By Jason Snell
May 27, 2016 12:44 PM PT
Google’s cool tech and creepy interactions
Note: This story has not been updated for several years.
I like Google, I really do. Every time I write something critical of Google1—as I did earlier this week—I’m accused of being out to get it, despite the fact that I use and appreciate its services. But no monolithic tech company is so perfect that it can’t be criticized.
Last week’s Google I/O keynote was quite well done. The most disciplined and focused Google I/O keynote I’ve seen. And a lot of the technology on display was impressive, showing off Google’s strengths. Google and Apple are very different companies, and Google is right to point out all the places where it seems to be structurally and culturally more capable of excelling than Apple and the rest of its competition.
But Google also has cultural weaknesses and blind spots. And a few of them were on display at I/O, most strikingly (at least to me) in the introduction of the chat app Allo and the video-call app Duo.
Let’s start with Duo, Google’s equivalent of FaceTime. It’s a great feature on iOS, and Android users (and iOS users who want to talk to Android users) will be happy to have an equivalent from Google. But perhaps in order to gloss over how much Duo is just the duplication of a competitor’s existing feature, Google over-emphasized the biggest way in which Duo is different: That the video of an incoming caller can be displayed while your phone is ringing.
It’s a minor novelty feature. But by over-emphasizing it, Google also brought our attention to the fact that it’s potentially a weird, unpleasant feature. Leaving aside the potential for mischief—someone gets to display video on your screen without your assent!—the feature seems to misunderstand some things about human nature.
The I/O keynote sold the feature as a way to delight people with the sign of who was going to call them—a child’s smile, a beautiful vista. In reality, most people calling from their phones are just familiar faces in a rectangle. Nothing quite so spectacular. And if you’re one of the people placing a Duo call, you now have to pose for an invisible judge (who may or may not even be there), because even though you can’t see them, they can see you. How weird and uncomfortable is that?
I suppose one could make the argument that the act of initiating a phone call of any kind is already asymmetric—the recipient has to respond, immediately, to your hail. Seen in this way, you might say that Duo levels the playing field by making the caller have to be prepared and show themselves to the recipient. But it just seems weird and uncomfortable to pose while the phone rings. And introducing features that are technically brilliant but weird and uncomfortable in practice is one of those things Google seems to do often.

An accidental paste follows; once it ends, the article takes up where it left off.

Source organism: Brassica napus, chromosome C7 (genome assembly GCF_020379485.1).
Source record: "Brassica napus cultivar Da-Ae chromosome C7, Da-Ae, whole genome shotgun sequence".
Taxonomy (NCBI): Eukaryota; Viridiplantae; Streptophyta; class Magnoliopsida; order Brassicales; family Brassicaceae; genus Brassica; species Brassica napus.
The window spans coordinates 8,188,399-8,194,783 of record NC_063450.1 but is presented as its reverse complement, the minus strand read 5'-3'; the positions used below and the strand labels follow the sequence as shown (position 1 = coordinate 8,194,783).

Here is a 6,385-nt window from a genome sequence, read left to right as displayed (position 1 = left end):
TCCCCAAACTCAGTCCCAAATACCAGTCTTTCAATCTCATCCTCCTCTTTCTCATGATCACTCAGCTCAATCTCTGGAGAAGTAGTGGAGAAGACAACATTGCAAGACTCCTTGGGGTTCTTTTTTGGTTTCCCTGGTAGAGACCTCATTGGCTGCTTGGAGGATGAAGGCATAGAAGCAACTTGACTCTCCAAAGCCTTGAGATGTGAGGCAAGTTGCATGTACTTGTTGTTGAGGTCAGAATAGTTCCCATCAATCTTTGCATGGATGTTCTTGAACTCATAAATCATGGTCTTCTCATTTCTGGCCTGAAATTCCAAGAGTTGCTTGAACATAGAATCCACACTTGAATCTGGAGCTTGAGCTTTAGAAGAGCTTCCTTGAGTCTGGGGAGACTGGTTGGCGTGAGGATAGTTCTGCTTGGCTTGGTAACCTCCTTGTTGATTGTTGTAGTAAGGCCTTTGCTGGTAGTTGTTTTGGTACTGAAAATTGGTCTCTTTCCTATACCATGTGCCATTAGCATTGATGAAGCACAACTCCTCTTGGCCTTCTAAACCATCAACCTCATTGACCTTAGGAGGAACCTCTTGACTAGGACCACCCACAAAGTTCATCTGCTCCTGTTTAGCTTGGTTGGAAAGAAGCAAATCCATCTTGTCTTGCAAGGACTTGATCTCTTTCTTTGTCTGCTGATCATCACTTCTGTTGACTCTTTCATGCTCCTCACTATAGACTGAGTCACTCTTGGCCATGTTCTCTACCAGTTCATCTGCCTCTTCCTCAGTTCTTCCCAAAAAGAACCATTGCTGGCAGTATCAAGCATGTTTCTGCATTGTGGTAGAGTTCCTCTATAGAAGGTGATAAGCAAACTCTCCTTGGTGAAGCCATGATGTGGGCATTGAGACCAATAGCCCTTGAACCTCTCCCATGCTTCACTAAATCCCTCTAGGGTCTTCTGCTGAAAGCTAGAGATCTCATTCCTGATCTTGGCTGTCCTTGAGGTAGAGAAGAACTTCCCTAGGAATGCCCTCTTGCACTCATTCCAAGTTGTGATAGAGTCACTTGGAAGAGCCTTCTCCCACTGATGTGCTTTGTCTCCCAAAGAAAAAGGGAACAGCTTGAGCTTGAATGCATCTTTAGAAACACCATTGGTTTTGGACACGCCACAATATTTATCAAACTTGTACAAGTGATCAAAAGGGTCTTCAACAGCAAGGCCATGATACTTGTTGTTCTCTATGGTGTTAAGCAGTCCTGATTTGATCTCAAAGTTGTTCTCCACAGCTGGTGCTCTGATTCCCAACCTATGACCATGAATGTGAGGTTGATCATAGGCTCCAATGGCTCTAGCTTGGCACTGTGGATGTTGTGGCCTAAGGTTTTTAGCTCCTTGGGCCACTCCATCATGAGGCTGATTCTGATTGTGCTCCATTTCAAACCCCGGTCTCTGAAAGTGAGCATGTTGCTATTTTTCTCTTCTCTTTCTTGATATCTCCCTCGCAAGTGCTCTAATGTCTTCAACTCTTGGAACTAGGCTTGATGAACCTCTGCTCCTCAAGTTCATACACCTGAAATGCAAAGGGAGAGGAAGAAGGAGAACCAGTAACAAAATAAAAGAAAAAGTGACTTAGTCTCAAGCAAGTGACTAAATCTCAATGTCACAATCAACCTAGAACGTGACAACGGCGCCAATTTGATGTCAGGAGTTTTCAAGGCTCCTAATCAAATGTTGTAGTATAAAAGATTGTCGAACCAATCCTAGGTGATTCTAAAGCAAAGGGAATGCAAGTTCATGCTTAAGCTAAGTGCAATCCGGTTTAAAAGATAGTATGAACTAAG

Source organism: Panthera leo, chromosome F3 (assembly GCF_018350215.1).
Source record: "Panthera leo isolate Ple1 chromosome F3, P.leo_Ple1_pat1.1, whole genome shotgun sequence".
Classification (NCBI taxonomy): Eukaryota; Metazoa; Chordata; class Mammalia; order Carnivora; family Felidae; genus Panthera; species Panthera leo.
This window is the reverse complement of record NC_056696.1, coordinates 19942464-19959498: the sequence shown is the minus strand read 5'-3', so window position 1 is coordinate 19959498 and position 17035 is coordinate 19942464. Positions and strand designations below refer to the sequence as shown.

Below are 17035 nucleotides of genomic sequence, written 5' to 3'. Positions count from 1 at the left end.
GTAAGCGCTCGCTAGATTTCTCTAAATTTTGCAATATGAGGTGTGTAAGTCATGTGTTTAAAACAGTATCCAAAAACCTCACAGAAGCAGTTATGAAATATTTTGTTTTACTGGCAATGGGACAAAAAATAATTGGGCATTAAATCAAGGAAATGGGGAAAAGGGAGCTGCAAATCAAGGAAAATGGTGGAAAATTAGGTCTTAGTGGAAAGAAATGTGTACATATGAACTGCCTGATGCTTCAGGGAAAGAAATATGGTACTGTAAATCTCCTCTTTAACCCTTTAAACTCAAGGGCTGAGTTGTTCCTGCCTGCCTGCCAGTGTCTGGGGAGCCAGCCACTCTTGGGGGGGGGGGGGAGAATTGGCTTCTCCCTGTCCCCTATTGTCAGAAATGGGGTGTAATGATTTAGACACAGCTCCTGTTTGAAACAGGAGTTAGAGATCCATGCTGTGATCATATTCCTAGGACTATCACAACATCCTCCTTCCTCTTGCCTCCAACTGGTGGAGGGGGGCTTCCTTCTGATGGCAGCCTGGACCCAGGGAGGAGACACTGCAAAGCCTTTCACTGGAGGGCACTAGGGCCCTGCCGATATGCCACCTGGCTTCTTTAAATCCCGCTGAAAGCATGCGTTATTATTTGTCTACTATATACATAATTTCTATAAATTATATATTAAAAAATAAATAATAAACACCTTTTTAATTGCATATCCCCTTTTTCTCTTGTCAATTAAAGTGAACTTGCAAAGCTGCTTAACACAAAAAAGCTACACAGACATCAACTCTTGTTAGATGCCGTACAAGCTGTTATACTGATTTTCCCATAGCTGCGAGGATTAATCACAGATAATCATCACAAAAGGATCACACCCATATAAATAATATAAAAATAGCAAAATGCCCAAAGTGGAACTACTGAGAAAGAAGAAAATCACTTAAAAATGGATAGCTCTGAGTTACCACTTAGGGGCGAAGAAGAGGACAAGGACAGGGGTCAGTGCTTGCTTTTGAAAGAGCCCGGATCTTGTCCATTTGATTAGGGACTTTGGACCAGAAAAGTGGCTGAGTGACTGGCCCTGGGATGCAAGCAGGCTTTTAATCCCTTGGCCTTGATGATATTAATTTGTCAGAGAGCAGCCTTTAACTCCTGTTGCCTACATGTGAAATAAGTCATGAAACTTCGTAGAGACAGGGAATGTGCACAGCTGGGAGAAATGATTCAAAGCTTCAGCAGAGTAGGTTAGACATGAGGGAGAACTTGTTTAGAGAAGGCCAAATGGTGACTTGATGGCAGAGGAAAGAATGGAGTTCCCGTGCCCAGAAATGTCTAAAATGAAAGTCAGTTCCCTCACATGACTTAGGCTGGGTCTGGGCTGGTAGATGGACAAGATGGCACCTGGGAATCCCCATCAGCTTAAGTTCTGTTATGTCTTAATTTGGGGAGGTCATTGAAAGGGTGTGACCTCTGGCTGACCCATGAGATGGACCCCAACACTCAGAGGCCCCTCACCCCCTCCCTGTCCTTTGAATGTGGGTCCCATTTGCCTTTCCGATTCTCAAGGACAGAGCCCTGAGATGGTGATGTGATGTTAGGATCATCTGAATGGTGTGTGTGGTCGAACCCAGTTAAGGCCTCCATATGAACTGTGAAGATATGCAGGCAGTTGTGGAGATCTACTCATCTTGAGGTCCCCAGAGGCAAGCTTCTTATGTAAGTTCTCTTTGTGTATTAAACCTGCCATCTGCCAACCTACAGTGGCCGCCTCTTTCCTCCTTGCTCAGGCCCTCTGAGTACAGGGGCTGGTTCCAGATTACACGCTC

Now let’s take Allo. One of these days Google is going to need to get its messaging story together—how many different messaging apps and services does it have, now? I’m also not thrilled with the idea of a platform owner trying to eat the lunch of the many third-party services like WhatsApp and LINE and SnapChat that already do this. That said, I also recognize that Android’s platform owner should have an app like this.
The I/O demo of Allo, though, rubbed me the wrong way. And for a pretty simple reason: On stage, Google demonstrated a text conversation with two people, into which a Google chat bot would insert itself with helpful information. One demo involved a Google bot aiding with making a dinner reservation, for example.
I love the idea of intelligent assistants aiding me in tasks like finding a table at a restaurant when I’m coordinating dinner with someone. What struck me as wrong, though, was Google’s choice to implement this feature, not as an assistant inside the Allo user interface, but as a third “person” in the conversation. All of a sudden, a conversation between the couple going out for a romantic dinner has an extra participant in between the two of them.
This is a subtle distinction, and I can appreciate that people might not have a problem with it, but I think it suggests a lack of subtlety and understanding of human nature on Google’s part. Just as I don’t want to pose while I’m waiting for someone to answer my call, I don’t want my private conversations with human beings interrupted by a robot participant. I want my phone, and the assembled brainpower of the Google cloud, to aid me, to make me look smarter when I’m texting. I don’t want it to butt in. (In the I/O demo of Allo, a Google representative actually refers to the two-person dinner planning session between Amit and Joy as a “group conversation.”)
Maybe I’m old fashioned. Maybe the future of technology is littered with chatbots constantly elbowing their way into our conversations in order to help us, even when we don’t ask. But if my visceral reaction is anything to go on, I think perhaps Google has taken its (admittedly impressive) technology one step too close for comfort.
- Or Apple, for that matter… ↩
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